You’ve suspected it’s there, possibly for months. You’ve asked your landlord about it, but he’s dragged his feet in responding. In the meantime, maybe you or another family member have been having increased bouts of asthma or feel like you have a constant cold. The prime suspect: toxic mold, lurking in the vents or behind the walls.
Up to now, it’s just been a guess, a suspicion. The good news is, there are ways to find out for sure—and there are tests that can legally prove the existence of mold so you can get relief from it, as well as compensation for any damages. Let’s talk about how it works.
When identifying toxic mold, you have to follow a path from suspecting its presence to confirming it and then proving it. Each of the following testing methods takes you progressively along that path.
The “Nose” Test
Mold frequently (though not always) has a distinctive “musty” smell, so consider this your first “test” of sorts. Not all mold species will emit an odor, or there might not be enough to detect it by smelling—but if you do smell it, it’s very likely present and in dangerous amounts. That should be enough evidence to move toward testing to confirm its presence via the next step. (As the saying goes, “The nose knows.”) If you don’t smell anything, but someone in the household is experiencing symptoms, that may also be enough reason to move to the next test.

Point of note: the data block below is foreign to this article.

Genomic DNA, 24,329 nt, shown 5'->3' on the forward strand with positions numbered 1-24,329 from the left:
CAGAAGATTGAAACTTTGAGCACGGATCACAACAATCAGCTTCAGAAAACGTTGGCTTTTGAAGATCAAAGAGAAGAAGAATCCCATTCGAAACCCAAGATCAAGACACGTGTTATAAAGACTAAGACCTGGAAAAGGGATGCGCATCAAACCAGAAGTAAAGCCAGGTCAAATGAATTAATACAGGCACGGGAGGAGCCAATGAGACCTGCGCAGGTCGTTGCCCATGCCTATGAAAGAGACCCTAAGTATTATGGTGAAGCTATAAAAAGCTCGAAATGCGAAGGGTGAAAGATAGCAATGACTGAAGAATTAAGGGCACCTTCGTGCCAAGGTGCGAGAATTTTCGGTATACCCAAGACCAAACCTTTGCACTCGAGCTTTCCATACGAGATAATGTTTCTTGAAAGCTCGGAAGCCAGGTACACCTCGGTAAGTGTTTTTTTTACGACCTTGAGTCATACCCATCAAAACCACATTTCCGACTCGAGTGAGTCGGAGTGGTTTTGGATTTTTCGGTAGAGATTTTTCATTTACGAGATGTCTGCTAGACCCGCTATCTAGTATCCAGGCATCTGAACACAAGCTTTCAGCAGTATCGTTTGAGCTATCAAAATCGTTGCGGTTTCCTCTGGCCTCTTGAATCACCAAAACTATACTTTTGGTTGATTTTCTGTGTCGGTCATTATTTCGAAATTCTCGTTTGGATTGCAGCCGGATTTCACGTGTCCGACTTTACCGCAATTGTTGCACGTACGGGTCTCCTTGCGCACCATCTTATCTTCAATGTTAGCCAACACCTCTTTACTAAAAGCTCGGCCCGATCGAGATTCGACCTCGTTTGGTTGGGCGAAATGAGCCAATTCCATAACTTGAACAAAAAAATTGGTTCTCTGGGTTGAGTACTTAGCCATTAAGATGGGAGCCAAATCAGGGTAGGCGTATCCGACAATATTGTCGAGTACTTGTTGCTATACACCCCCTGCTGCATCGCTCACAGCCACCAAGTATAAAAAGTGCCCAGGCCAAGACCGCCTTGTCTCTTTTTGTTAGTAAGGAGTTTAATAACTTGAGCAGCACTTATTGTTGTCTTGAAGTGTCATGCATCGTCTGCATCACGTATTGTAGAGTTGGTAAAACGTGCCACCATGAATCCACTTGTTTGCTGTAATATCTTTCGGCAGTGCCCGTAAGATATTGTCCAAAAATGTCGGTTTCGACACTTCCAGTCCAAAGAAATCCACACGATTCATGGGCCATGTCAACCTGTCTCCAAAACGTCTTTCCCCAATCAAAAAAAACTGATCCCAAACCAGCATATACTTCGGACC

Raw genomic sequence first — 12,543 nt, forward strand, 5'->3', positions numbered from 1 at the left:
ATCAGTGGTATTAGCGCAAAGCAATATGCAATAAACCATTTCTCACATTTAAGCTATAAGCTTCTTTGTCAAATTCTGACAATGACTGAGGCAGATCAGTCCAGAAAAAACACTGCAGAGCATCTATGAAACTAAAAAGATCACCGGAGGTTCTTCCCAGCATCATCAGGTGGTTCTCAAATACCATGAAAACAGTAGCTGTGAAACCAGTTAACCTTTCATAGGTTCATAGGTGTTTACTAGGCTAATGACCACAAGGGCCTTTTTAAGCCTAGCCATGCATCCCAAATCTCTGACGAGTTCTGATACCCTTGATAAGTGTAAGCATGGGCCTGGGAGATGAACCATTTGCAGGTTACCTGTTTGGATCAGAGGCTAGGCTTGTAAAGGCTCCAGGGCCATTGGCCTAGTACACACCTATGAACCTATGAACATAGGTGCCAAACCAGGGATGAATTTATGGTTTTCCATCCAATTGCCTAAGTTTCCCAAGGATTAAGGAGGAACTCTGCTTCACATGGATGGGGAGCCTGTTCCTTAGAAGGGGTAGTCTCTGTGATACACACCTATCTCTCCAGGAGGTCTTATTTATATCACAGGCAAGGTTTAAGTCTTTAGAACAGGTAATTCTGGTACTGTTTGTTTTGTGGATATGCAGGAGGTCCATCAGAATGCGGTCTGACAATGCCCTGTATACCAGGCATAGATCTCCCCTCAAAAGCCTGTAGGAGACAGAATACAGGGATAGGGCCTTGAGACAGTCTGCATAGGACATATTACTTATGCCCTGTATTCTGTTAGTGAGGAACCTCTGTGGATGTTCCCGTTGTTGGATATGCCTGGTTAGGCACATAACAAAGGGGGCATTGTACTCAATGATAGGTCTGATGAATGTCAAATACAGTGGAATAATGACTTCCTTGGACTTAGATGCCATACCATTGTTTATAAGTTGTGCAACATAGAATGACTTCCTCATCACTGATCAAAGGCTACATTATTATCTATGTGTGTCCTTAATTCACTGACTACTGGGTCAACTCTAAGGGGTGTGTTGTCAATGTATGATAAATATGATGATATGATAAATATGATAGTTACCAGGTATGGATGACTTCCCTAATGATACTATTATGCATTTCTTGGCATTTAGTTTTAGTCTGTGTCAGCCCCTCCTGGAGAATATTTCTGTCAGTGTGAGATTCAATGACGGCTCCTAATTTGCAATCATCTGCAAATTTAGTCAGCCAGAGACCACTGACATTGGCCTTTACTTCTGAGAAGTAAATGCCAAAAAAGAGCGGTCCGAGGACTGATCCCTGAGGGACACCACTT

The Home Testing Kit
There are several home mold testing kits available on the market ranging from $10-$40. When used properly, these kits are fairly reliable to confirm the presence of mold. One of the most common tests is the Mold Armor FG500 kit, which can test for mold on surfaces or spores in the air.
To use a home test, try looking for possible mold in the following areas:
· Under sinks, or anywhere else where plumbing might be accessible
· Behind the refrigerator
· HVAC coils, if you can access them
· Around leaking windows or roof leaks
· In the basement
· Any other dark place where moisture or leaks may be present
Test results take a couple of days to show up. If it shows positive for mold, you can send it off to the lab for an additional fee to confirm which type(s) of mold you have.
If a home test confirms toxic mold is present, the next step is to have your home professionally tested—and if confirmed, to have the mold professionally removed as soon as possible. This step is a bit more costly, but it’s the best way to prove and document the existence of mold in the event you have to litigate for compensation. (Note the cost and save your receipts as evidence.)
If you or someone you love is suffering from exposure to toxic mold, we can help you get the compensation you deserve. Call our offices to learn more.